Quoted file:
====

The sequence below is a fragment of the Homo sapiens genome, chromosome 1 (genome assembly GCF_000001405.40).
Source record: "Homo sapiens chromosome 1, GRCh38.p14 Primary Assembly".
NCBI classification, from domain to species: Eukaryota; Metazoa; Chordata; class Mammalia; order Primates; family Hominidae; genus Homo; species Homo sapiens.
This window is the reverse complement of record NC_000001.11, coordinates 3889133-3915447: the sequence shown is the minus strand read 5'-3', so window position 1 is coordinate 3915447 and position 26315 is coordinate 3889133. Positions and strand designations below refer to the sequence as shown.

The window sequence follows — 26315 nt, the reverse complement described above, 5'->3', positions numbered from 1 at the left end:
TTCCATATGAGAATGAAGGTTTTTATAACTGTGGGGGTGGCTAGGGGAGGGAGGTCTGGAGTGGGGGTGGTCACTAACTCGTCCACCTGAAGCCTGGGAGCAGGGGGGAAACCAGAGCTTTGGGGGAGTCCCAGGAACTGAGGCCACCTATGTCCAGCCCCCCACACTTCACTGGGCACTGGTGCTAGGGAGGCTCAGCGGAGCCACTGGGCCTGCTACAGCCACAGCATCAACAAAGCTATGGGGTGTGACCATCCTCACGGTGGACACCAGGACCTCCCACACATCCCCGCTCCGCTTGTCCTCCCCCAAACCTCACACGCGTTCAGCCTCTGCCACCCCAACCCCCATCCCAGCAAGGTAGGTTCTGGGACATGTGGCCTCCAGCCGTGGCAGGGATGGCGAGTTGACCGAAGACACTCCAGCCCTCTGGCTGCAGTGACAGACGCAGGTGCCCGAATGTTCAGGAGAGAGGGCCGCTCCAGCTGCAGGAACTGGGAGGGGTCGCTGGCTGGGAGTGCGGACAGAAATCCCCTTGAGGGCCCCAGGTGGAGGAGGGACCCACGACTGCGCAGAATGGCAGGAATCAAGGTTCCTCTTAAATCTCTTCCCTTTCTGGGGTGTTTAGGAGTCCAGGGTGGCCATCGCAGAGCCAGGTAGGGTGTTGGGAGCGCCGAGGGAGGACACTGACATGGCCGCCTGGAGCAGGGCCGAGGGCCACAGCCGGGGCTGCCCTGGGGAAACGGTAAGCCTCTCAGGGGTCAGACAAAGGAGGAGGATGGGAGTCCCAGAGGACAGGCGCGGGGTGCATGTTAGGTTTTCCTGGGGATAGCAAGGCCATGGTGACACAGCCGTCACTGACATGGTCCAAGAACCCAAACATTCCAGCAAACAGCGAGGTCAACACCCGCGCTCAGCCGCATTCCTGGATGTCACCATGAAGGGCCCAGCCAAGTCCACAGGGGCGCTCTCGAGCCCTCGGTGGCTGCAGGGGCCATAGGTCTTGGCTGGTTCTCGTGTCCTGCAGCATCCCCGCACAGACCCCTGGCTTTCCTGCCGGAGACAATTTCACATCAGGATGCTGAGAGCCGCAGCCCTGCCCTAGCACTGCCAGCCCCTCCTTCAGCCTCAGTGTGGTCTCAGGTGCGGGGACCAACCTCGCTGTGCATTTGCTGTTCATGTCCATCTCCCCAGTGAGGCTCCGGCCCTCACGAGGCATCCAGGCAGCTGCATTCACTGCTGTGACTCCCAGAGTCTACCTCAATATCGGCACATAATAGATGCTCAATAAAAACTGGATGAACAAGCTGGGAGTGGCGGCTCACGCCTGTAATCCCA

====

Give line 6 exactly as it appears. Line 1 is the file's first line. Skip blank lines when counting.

TTCCATATGAGAATGAAGGTTTTTATAACTGTGGGGGTGGCTAGGGGAGGGAGGTCTGGAGTGGGGGTGGTCACTAACTCGTCCACCTGAAGCCTGGGAGCAGGGGGGAAACCAGAGCTTTGGGGGAGTCCCAGGAACTGAGGCCACCTATGTCCAGCCCCCCACACTTCACTGGGCACTGGTGCTAGGGAGGCTCAGCGGAGCCACTGGGCCTGCTACAGCCACAGCATCAACAAAGCTATGGGGTGTGACCATCCTCACGGTGGACACCAGGACCTCCCACACATCCCCGCTCCGCTTGTCCTCCCCCAAACCTCACACGCGTTCAGCCTCTGCCACCCCAACCCCCATCCCAGCAAGGTAGGTTCTGGGACATGTGGCCTCCAGCCGTGGCAGGGATGGCGAGTTGACCGAAGACACTCCAGCCCTCTGGCTGCAGTGACAGACGCAGGTGCCCGAATGTTCAGGAGAGAGGGCCGCTCCAGCTGCAGGAACTGGGAGGGGTCGCTGGCTGGGAGTGCGGACAGAAATCCCCTTGAGGGCCCCAGGTGGAGGAGGGACCCACGACTGCGCAGAATGGCAGGAATCAAGGTTCCTCTTAAATCTCTTCCCTTTCTGGGGTGTTTAGGAGTCCAGGGTGGCCATCGCAGAGCCAGGTAGGGTGTTGGGAGCGCCGAGGGAGGACACTGACATGGCCGCCTGGAGCAGGGCCGAGGGCCACAGCCGGGGCTGCCCTGGGGAAACGGTAAGCCTCTCAGGGGTCAGACAAAGGAGGAGGATGGGAGTCCCAGAGGACAGGCGCGGGGTGCATGTTAGGTTTTCCTGGGGATAGCAAGGCCATGGTGACACAGCCGTCACTGACATGGTCCAAGAACCCAAACATTCCAGCAAACAGCGAGGTCAACACCCGCGCTCAGCCGCATTCCTGGATGTCACCATGAAGGGCCCAGCCAAGTCCACAGGGGCGCTCTCGAGCCCTCGGTGGCTGCAGGGGCCATAGGTCTTGGCTGGTTCTCGTGTCCTGCAGCATCCCCGCACAGACCCCTGGCTTTCCTGCCGGAGACAATTTCACATCAGGATGCTGAGAGCCGCAGCCCTGCCCTAGCACTGCCAGCCCCTCCTTCAGCCTCAGTGTGGTCTCAGGTGCGGGGACCAACCTCGCTGTGCATTTGCTGTTCATGTCCATCTCCCCAGTGAGGCTCCGGCCCTCACGAGGCATCCAGGCAGCTGCATTCACTGCTGTGACTCCCAGAGTCTACCTCAATATCGGCACATAATAGATGCTCAATAAAAACTGGATGAACAAGCTGGGAGTGGCGGCTCACGCCTGTAATCCCA